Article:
Chris X tests the Bushman Suit
Autumn in the rural Northeast is truly a thing of splendour. The tourists come from far and wide to admire the foliage, the horror of frigid winters past are still a distant memory, and there’s plenty of cash waiting to be earned in the local multi-zillion-dollar pot growing industry. And while I’ve neither the guts or tenacity to try and harvest my own giant field of doob, I have been known to bury the odd clone out in the bush somewhere and, come October, return to the scene of “the crime” hoping for the best. Modest pot cultivation is a time-honoured tradition around here. So much so that a determined trek through neighbourhood woods will, almost as often as not, find you, ahem, “stumbling” upon somebody else’s plants. Doob truly is that ubiquitous in these parts.
Now I do not pretend to be a particularly honourable man. I once sold my cat Puff’s faeces to a Grade 8 kid in my school for top dollar, slapping a little black shoe polish on one of her turds and promoting it as an ultra rare variety of Persian hash called Puffapoo. I have done many things I should be ashamed of, but I can proudly state that whenever I’ve come across someone else’s reefer out in the bush I have always followed the righteous path and left it alone. Foolish perhaps, but I see it as a karmic thing: I won’t steal anyone else’s plants and with luck no one will steal mine.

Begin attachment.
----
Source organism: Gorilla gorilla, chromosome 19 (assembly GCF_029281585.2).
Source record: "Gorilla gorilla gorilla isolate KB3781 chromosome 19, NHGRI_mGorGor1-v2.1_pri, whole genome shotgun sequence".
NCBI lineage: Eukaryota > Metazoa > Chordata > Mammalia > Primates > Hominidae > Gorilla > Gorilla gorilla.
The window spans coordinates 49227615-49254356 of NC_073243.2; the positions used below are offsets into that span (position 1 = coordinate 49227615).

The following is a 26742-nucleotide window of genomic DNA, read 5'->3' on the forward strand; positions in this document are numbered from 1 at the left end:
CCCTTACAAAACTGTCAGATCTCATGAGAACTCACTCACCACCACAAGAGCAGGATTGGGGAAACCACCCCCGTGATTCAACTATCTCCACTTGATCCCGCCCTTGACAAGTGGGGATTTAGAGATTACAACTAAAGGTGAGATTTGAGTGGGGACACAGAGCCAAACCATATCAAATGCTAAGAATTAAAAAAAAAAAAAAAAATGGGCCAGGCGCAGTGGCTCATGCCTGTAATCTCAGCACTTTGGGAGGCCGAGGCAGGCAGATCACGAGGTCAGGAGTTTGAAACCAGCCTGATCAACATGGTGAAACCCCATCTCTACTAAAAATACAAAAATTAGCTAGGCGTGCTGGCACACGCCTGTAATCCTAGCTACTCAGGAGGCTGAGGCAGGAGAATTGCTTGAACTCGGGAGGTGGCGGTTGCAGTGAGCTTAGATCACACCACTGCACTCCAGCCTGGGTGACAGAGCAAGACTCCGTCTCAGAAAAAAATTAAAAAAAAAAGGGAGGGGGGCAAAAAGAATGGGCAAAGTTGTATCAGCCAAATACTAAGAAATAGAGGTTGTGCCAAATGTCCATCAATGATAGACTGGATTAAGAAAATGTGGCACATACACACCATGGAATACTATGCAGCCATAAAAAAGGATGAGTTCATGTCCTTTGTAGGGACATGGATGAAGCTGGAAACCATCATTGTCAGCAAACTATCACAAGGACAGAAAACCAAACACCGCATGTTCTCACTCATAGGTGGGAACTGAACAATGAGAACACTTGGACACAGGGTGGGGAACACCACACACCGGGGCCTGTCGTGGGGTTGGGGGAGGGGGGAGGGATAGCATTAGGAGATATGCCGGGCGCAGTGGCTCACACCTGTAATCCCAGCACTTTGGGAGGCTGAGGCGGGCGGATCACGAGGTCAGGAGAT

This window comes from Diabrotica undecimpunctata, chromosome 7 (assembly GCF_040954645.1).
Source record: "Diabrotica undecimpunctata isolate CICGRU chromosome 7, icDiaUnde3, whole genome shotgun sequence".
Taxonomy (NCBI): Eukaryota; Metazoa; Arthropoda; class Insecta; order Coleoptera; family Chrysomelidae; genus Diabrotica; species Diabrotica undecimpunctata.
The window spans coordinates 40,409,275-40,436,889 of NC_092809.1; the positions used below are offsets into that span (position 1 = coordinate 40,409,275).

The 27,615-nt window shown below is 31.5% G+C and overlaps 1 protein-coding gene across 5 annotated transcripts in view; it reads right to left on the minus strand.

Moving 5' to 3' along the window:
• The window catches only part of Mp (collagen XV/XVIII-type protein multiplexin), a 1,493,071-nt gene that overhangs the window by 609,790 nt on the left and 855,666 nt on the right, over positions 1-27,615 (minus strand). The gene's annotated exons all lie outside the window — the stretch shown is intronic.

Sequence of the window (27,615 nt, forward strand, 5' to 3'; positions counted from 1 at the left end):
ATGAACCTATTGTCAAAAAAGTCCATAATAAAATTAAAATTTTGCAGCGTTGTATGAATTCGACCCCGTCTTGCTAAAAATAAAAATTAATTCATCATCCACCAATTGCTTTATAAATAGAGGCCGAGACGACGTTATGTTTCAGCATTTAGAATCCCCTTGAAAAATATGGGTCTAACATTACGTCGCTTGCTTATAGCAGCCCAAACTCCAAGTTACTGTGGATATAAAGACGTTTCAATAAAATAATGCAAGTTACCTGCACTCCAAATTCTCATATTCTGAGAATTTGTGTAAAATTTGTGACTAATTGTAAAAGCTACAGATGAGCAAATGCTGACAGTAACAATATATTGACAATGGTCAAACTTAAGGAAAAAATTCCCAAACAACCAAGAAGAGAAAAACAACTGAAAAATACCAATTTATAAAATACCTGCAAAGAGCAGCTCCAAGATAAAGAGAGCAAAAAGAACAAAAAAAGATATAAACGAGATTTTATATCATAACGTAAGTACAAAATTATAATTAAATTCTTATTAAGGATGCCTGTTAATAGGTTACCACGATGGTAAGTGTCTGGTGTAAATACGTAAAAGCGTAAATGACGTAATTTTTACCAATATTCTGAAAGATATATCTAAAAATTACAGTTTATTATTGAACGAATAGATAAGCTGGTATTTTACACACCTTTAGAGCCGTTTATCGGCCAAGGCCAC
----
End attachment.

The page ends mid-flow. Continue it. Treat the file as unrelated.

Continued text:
But I’m also an idiot. Last year I planted six clones in various locations and come harvest only one of them had survived without being stolen. And the problem seems to be getting worse. In fact, my friend Dougie, a 300-pound ex-con currently on parole whose entire family lives the year-round on income earned from his impressive marijuana plantation, tells me that he lost more than half his plants last year to thieves. He thinks the crooks—most probably criminal bikers—are coming here from the city for the express purpose of ripping him off. Which may or may not be true. Dougie, albeit a nice enough guy, is arguably not the most brilliant of fellows and tends to be a little paranoid—no doubt the cumulative effect of 30-odd years of uninterrupted reefer consumption.